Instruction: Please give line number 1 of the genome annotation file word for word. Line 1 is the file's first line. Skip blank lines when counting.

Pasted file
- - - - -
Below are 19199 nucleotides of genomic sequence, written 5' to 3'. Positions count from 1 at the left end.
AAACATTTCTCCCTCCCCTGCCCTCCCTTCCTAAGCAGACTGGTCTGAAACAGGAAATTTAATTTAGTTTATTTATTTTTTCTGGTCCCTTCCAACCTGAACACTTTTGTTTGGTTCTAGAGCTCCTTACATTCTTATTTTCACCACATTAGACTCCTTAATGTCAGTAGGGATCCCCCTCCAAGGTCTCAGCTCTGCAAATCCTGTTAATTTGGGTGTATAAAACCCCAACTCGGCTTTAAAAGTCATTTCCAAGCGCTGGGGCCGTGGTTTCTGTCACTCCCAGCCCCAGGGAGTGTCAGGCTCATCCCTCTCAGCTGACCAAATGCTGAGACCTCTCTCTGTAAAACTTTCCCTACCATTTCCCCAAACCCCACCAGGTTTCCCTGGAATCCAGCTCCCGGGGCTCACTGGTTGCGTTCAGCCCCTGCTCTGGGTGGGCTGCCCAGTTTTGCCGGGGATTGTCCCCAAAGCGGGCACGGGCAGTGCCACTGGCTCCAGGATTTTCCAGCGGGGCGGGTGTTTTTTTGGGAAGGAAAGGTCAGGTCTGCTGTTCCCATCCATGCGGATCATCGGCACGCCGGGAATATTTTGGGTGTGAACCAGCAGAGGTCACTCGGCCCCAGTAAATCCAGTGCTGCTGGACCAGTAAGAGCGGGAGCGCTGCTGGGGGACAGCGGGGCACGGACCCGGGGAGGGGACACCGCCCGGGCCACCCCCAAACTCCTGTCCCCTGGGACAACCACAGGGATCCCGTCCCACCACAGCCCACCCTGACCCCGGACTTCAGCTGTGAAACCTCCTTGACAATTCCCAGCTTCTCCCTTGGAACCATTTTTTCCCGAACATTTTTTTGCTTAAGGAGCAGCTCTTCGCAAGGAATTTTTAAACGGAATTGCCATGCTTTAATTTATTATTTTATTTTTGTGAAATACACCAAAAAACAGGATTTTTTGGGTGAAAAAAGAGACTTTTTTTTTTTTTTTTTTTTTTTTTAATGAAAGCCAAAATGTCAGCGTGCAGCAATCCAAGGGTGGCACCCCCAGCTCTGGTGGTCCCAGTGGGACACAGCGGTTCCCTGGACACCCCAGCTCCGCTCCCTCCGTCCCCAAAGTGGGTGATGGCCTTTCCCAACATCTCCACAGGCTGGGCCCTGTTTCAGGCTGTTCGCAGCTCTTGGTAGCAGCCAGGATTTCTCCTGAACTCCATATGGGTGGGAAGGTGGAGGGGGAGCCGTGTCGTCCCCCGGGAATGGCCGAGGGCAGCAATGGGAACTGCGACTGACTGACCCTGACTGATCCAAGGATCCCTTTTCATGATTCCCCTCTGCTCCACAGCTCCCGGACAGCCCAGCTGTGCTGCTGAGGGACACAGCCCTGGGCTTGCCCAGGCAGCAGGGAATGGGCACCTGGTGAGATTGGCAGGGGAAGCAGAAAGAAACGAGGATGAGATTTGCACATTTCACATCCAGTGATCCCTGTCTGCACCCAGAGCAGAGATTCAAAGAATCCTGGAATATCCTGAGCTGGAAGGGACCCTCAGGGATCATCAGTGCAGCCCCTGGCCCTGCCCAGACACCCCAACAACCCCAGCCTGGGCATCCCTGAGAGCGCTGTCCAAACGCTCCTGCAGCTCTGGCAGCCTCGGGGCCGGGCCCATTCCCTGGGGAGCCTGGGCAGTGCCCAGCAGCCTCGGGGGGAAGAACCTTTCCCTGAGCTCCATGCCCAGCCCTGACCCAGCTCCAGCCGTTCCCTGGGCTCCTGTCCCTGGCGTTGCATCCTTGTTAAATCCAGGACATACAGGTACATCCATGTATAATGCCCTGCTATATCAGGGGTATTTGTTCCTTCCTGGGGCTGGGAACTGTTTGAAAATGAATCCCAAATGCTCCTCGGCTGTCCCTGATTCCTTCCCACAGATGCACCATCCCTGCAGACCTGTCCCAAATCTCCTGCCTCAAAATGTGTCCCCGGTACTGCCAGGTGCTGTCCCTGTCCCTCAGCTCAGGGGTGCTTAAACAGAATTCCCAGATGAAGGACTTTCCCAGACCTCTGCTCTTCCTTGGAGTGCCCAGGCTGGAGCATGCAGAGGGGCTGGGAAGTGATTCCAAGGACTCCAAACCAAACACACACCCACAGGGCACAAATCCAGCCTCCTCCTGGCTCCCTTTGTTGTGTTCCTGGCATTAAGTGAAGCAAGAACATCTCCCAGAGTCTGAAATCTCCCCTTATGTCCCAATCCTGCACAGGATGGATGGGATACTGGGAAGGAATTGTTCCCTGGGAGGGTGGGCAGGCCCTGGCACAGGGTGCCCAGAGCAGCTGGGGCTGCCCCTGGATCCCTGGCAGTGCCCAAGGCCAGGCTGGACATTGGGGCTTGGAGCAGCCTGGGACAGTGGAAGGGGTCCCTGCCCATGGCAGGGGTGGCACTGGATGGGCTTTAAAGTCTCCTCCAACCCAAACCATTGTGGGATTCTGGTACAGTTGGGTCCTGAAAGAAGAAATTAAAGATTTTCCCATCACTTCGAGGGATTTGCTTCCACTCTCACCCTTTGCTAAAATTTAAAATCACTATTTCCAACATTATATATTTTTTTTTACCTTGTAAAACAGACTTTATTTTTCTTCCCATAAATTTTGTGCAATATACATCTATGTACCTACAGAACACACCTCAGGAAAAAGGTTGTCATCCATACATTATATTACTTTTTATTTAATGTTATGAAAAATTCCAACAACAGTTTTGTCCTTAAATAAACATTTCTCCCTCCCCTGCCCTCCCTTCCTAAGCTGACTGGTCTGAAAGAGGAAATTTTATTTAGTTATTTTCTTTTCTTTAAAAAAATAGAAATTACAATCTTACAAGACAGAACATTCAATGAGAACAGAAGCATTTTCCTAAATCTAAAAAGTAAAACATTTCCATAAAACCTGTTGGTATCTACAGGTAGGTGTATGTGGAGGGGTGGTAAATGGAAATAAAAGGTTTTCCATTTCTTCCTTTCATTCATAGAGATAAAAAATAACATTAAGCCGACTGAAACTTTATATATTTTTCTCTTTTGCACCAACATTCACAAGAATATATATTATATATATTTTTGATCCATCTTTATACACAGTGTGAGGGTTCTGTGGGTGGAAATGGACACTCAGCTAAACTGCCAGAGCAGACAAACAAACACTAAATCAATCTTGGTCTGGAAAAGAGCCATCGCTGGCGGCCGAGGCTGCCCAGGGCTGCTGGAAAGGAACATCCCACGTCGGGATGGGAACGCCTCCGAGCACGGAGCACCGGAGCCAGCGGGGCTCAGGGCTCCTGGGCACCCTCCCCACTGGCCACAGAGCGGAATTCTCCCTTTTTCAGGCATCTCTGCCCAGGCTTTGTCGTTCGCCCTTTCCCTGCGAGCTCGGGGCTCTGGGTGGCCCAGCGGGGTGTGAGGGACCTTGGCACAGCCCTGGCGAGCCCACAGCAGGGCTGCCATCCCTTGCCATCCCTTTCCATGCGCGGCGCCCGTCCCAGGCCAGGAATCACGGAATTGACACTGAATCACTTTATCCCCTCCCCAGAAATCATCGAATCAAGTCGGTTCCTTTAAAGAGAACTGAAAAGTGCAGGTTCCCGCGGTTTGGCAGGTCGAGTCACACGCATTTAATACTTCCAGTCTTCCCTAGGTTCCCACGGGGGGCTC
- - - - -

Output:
Below are 19199 nucleotides of genomic sequence, written 5' to 3'. Positions count from 1 at the left end.